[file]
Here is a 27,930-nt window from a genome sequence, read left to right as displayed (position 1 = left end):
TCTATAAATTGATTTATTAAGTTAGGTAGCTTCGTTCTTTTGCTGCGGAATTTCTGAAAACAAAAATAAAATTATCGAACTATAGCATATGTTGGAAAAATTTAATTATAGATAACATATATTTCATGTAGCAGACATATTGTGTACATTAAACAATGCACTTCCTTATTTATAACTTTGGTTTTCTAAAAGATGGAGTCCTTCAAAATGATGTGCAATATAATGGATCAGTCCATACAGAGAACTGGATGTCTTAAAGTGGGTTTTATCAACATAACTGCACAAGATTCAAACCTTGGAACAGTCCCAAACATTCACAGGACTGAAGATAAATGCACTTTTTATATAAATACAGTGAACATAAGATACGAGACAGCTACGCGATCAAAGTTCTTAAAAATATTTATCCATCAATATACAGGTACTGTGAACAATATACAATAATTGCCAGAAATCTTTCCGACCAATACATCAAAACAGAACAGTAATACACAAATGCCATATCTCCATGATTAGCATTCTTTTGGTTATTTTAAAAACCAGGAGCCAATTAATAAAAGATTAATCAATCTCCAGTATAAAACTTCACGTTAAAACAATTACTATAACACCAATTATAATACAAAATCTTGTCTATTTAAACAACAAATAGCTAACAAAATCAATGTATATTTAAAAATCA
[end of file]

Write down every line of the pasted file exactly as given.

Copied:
Here is a 27,930-nt window from a genome sequence, read left to right as displayed (position 1 = left end):
TCTATAAATTGATTTATTAAGTTAGGTAGCTTCGTTCTTTTGCTGCGGAATTTCTGAAAACAAAAATAAAATTATCGAACTATAGCATATGTTGGAAAAATTTAATTATAGATAACATATATTTCATGTAGCAGACATATTGTGTACATTAAACAATGCACTTCCTTATTTATAACTTTGGTTTTCTAAAAGATGGAGTCCTTCAAAATGATGTGCAATATAATGGATCAGTCCATACAGAGAACTGGATGTCTTAAAGTGGGTTTTATCAACATAACTGCACAAGATTCAAACCTTGGAACAGTCCCAAACATTCACAGGACTGAAGATAAATGCACTTTTTATATAAATACAGTGAACATAAGATACGAGACAGCTACGCGATCAAAGTTCTTAAAAATATTTATCCATCAATATACAGGTACTGTGAACAATATACAATAATTGCCAGAAATCTTTCCGACCAATACATCAAAACAGAACAGTAATACACAAATGCCATATCTCCATGATTAGCATTCTTTTGGTTATTTTAAAAACCAGGAGCCAATTAATAAAAGATTAATCAATCTCCAGTATAAAACTTCACGTTAAAACAATTACTATAACACCAATTATAATACAAAATCTTGTCTATTTAAACAACAAATAGCTAACAAAATCAATGTATATTTAAAAATCA